Here’s the statement that Health Access California released today.
“While the Governor’s proposal sets some needed and better rules for insurers, employer, and public programs, it inappropriately places the risk and burden of health coverage mainly on individual consumers and families.” said Anthony Wright, executive director, Health Access California, the statewide health care consumer advocacy coalition.
“The point of health reform is to provide relief for Californians from the burden of health care, but the individual mandate proposal will take us in the wrong direction, potentially undermining the coverage that people have now.” said Wright. “However, the importance of Governor’s proposal is not the details, but the spotlight on health reform as the issue for action this year, and the agreement to set stronger standards for insurers, employers and everybody. We are optimistic and committed to having a proposal that helps health care consumers get enacted this year.”
COMMENTS ON THE DETAILS
NEW RULES ON THE HEALTH SYSTEM ARE STEPS FORWARD: “The Governor has appropriately moved to set rules regarding employer-provided coverage and insurance company practices. Our health system has been like the Wild West without a sheriff, with insurers who profit from denying people coverage because of their medical conditions, and employers who scale back or drop coverage for their workers, unfairly undercutting their competitors.”
· RULES ON INSURERS: “We agree that it should be a principle that no Californian should be denied coverage, or discriminated against by price, because they actually need care. The Governor’s proposals for guaranteed issue, community rating, and minimum medical loss ratios, are a good first step toward better oversight of the insurance industry.”
· EXPANDED PUBLIC PROGRAMS: “We support expanded eligibility rules for public insurance programs like Medi-Cal and Healthy Families, for children and adults.”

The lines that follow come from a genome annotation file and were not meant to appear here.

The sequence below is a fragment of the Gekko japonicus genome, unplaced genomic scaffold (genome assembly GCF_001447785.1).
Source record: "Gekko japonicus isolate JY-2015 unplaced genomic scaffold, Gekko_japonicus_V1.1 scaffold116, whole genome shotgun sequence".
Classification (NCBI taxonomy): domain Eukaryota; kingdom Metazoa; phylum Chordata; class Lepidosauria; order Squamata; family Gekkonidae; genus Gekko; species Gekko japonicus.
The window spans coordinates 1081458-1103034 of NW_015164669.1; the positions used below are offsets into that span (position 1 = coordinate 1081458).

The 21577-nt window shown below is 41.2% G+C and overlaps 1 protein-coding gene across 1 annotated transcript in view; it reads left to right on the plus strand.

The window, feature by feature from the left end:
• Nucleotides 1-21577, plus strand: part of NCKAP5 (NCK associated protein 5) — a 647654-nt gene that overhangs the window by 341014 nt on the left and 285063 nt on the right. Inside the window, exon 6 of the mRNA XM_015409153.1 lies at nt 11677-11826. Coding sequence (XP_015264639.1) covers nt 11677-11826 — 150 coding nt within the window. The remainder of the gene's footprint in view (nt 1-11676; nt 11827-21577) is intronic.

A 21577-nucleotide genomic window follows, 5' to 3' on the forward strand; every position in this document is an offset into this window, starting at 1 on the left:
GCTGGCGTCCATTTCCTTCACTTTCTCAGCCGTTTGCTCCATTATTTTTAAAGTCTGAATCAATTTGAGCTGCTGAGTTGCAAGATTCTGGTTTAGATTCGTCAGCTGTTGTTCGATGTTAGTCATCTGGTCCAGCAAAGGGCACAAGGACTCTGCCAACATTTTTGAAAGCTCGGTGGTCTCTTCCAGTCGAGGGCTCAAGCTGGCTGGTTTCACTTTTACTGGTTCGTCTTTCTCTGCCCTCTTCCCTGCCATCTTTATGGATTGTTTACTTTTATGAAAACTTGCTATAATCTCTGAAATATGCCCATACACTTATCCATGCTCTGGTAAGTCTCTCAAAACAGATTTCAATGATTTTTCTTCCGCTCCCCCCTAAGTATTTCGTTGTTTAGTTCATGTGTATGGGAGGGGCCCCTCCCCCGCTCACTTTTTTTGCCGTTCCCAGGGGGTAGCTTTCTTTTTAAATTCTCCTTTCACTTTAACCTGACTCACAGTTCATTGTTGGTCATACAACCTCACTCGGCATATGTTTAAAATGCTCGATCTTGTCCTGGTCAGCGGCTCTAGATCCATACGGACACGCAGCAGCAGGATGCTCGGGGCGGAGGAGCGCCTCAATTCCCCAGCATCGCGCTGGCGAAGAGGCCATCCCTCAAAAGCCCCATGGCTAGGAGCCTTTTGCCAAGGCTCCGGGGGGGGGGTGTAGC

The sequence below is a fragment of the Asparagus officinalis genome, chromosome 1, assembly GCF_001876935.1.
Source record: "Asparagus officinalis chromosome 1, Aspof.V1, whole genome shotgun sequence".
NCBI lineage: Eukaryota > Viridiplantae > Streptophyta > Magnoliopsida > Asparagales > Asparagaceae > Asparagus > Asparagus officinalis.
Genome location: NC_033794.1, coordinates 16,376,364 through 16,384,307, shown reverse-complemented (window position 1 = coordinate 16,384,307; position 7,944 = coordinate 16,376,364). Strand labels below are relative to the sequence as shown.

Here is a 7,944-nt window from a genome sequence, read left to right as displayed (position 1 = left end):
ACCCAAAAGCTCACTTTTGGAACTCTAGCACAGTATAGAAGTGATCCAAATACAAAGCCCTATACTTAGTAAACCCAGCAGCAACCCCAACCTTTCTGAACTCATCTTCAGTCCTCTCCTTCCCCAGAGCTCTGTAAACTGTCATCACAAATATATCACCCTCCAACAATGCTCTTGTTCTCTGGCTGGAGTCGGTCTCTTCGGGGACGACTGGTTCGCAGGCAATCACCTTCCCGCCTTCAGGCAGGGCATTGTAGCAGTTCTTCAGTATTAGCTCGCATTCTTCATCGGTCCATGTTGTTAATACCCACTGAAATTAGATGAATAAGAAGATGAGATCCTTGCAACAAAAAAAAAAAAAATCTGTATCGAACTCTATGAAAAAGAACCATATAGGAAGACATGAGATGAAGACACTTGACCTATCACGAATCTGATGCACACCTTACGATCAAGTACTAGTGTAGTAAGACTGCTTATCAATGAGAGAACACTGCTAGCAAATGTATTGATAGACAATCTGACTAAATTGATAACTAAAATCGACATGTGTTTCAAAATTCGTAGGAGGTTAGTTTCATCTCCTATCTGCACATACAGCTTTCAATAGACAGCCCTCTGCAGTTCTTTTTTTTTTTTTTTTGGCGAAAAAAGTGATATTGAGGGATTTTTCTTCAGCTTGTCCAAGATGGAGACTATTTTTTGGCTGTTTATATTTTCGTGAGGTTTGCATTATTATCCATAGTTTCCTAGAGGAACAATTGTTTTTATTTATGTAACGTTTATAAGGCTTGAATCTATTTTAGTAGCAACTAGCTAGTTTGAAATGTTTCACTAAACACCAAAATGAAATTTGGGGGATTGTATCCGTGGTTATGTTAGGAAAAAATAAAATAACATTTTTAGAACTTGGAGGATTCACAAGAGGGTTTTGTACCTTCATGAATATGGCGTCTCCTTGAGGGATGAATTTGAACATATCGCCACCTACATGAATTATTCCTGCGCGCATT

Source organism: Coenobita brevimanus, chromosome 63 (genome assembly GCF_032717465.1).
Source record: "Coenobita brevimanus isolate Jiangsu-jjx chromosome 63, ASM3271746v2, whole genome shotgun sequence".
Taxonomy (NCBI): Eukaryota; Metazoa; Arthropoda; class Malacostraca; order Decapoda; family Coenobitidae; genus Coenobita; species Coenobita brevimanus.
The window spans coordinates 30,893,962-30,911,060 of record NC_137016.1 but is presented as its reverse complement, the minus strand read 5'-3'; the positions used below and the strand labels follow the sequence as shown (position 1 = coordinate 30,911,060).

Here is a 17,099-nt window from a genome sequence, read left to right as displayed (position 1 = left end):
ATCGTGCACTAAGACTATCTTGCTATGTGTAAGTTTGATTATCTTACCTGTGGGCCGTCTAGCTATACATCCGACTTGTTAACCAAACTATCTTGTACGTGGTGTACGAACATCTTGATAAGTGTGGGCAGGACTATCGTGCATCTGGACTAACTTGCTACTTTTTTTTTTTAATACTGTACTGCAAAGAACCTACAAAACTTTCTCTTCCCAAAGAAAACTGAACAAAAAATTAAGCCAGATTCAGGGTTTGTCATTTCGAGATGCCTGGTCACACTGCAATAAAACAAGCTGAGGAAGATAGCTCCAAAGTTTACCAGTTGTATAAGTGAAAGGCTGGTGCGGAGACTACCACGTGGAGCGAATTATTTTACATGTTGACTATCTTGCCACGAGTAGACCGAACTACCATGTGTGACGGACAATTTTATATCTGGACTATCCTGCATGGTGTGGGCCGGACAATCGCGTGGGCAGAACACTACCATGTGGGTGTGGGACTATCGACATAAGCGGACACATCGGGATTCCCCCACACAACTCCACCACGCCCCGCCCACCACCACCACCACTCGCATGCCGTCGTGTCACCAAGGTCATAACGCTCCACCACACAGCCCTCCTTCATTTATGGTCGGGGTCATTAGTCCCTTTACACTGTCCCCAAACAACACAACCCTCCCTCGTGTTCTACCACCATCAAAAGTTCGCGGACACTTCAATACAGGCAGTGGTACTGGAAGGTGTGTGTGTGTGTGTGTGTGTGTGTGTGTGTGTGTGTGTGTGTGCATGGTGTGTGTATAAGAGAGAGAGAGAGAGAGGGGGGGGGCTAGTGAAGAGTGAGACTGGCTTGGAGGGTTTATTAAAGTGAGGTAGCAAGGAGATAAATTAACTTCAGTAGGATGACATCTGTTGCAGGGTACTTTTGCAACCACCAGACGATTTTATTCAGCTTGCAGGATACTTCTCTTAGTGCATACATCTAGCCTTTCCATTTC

· EMPLOYER CONTRIBUTION: “The Governor’s support for requiring an employer contribution is a important step, but it falls far short of setting a standard for on-the-job coverage. The standard is 4% of payroll, when most employers–even Wal-Mart or Safeway–do much more. We may debate where a minimum wage should be, but nobody would say that setting it at $3 or $4 dollars would help anybody. This capped contribution will not provide greater security to the 19 million Californians that get coverage through their employer.”
NEW RISK FOR CONSUMERS ARE MAJOR STEPS BACKWARD: “We oppose a structure that places the legal and ongoing financial and health risk and burden on the individual patient and family. We will vigorously oppose elements that would actually destabilize the coverage and/or the access to care, of many.”
· INDIVIDUAL MANDATE: “The uninsured shouldn’t have a financial penalty onto top of the health and financial consequences of being uninsured. This isn’t shared responsibility: It’s unfair to have employers and providers have their contributions capped and based on ability to pay, when most individual Californians have unlimited liability, now and in the future. By shifting the risk to the individual, we undermine the group coverage that people have now.”
· SAFETY-NET: “For all of us who depend on public hospitals for emergency or trauma care, we would be at greater risk with de-funding of safety-net institutions, including those that specialize in treating our most vulnerable. Given how little California funds the care of the uninsured, it’s hard to see how to take significant funding away from public hospitals, even with a major increase in coverage, especially since there will inevitably be Californians who are left out of coverage or subsidy.”